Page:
Preparing for Marriage
How To Be Married
Arranging your wedding usually takes priority, but don’t underestimate the importance of preparation for your marriage too
We spend an average of 36 days planning a wedding. But what about the actual marriage? How many of us spend even a fraction of that time plotting out how we want our marriage to be? In our bid for a Pinterest-perfect wedding, it’s often easy to forget the point of it all.
“People who are getting married are so focused on the actual day that they don’t really stop and think about what being married is all about,” says Crystal Pearce, Chief Executive at Relate Cornwall, which offers a range of relationship counselling services including a marriage preparation course. “And once the big day and the honeymoon are over, it can feel like a bit of a letdown because they’ve spent all this money and sometimes they see it as nothing to look forward to.”
The point of prep
The point of marriage preparation is to shift some of the focus from the wedding to the marriage, as that’s (hopefully!) the long-lasting aspect. “It’s about looking at various parts of the marriage that are important to see eye to eye about, or at least agreeing that there is a difference in how you see those parts,” says Crystal. “The issues that cause marriage trouble are largely the same ones generation to generation. It’s just that now we don’t expect to stay in a relationship that is making us unhappy. We have now got permission to move on.”
An estimated 42 percent of marriages end in divorce, with “communication problems” cited as the most common factor in divorces, closely followed by an inability to resolve conflict. This isn’t surprising when you consider the context: two completely individual people with different backgrounds, experiences and expectations trying to forge a life together.
“We’re all the product of our upbringing and when we get together with someone who we want to spend the rest of our lives with, they are a product of their upbringing as well,” explains Crystal. “And so they come with these preconceived ideas of how a marriage is going to be organised. Some will say ‘I never want to do what my parents did; I’m going to do things differently.’ Others will say they expect it to be exactly like their parents’ marriage.” All things considered, it seems like preparing for marriage is a sensible step! Relate Cornwall recommends five to six sessions of marriage preparation and suggests that you start around a year to nine months before the wedding.
What to expect
For couples interested in attending a marriage preparation course, it begins by each building what Maurice, one of Relate Cornwall’s counsellors, calls a ‘selfish list of relationship expectations’. Your lists will differ, because, as Maurice points out: “You are two different people with two different backgrounds.” In your own time, you’ll work through both lists together and discuss.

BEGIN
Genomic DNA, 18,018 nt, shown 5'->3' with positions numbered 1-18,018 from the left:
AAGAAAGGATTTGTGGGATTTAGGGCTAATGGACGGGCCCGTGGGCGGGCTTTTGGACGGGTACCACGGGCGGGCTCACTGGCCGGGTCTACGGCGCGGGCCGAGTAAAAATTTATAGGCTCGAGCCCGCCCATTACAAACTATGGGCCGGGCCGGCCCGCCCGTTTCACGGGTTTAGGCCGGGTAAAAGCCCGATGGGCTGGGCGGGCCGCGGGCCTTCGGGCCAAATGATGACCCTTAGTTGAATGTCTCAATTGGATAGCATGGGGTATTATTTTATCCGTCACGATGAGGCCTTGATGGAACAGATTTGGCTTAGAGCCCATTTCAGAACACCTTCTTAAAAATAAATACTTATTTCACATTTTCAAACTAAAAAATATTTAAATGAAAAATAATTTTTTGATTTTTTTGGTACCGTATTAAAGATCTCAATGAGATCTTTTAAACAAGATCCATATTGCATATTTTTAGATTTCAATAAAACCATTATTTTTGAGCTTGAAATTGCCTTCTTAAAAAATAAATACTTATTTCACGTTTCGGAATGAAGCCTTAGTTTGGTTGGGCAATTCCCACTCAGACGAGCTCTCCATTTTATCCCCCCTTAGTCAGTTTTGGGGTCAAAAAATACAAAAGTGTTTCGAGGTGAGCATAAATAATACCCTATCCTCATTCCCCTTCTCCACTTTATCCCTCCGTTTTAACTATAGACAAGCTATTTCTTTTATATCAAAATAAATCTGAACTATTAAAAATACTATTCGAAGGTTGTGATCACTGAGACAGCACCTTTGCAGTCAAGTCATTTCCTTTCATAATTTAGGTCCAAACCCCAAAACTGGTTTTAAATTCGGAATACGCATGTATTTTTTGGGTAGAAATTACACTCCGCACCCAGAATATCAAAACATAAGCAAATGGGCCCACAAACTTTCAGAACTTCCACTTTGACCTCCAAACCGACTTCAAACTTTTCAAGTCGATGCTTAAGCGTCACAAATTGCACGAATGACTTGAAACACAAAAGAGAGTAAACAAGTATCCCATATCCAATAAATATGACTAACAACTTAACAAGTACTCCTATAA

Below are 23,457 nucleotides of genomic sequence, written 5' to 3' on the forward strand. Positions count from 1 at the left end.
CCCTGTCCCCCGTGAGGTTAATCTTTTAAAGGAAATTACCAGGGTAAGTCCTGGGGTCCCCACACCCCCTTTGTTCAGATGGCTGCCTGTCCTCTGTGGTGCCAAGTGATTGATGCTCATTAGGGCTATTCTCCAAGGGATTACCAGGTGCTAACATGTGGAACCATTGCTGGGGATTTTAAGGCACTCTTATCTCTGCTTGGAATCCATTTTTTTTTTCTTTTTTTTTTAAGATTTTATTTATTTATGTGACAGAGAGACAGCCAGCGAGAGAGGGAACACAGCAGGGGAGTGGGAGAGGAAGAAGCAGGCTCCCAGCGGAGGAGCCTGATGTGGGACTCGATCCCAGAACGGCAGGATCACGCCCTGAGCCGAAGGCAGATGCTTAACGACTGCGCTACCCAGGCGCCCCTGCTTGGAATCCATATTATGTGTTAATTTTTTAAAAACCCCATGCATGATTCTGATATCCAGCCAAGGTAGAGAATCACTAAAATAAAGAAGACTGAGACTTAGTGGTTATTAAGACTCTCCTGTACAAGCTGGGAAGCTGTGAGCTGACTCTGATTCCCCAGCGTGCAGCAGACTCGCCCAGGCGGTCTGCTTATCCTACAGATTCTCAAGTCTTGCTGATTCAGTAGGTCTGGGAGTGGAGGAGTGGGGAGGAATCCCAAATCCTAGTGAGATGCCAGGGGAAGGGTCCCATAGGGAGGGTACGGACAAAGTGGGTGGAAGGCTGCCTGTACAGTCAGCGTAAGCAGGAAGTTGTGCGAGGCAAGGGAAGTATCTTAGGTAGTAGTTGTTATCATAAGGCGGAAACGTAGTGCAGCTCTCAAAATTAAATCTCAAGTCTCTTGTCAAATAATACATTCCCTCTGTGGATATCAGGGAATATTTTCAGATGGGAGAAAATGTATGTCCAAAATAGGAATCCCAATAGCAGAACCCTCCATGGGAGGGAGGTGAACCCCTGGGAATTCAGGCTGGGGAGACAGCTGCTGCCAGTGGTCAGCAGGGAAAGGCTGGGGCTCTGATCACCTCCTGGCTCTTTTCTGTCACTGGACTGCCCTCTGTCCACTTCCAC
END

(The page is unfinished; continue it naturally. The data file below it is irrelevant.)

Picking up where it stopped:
At the next session you will assess how it went, and Maurice points out that everyone will experience some difficulties or block. One common issue that arises is when people perceive items on the list quite differently. For example, one person might put ‘to feel loved’ on their list, but how we give and receive love differs enormously. For one person, it could mean an even division of chores and picking up the slack when necessary, while to another it could be frequent physical intimacy. This is where the discussion part comes in, so couples can begin to realise and accept their differences.
During the next session you’ll look to the future and talk about some of the big topics such as money and children. “It’s too late to discuss these things two years into the marriage,” says Maurice. Deciding how your future together is going to look is incredible important. “Surprisingly, a lot of people don’t actually talk about whether they want a family. For some people, it’s accepted they’re going to have a family, it’s just assumed. Then they marry someone who assumes that they don’t want a family,” says Crystal. So it’s far better to have everything out in the open before making a lifelong commitment.
Next, you’ll bring together your list and future plans to co-create a relationship. “This will avoid one party saying ‘I didn’t want this anyway and now it’s all gone wrong,’” says Maurice. The idea here is that you are both buying into it and you’re both equally invested in its success.
During your final session, you will cement all the work you have done and discover how to stay on top of issues. “Conflict isn’t the problem, it’s how you deal with it that matters,” says Maurice. “You need to keep working at it – it’s continual maintenance.”
Why it works
Of course it’s perfectly possible to have these big discussions at home and you might have already covered some of the issues. But, as Crystal points out, there is a real benefit to attending a specific course. “It’s quite nice to be outside of your own home environment, where you might be thinking, ‘Oh, I need to turn the TV on, ‘EastEnders’ is starting,’ and actually have a room where you can sit down and concentrate on the relationship,” says Crystal. “Because it isn’t about you, it isn’t about your fiancé; it’s about your relationship. Your relationship is the actual client and you two are part of it.”
For more information visit relatecornwall.org
words Abby Driver
opening image Emma Stoner
Copyright Wed magazine 2017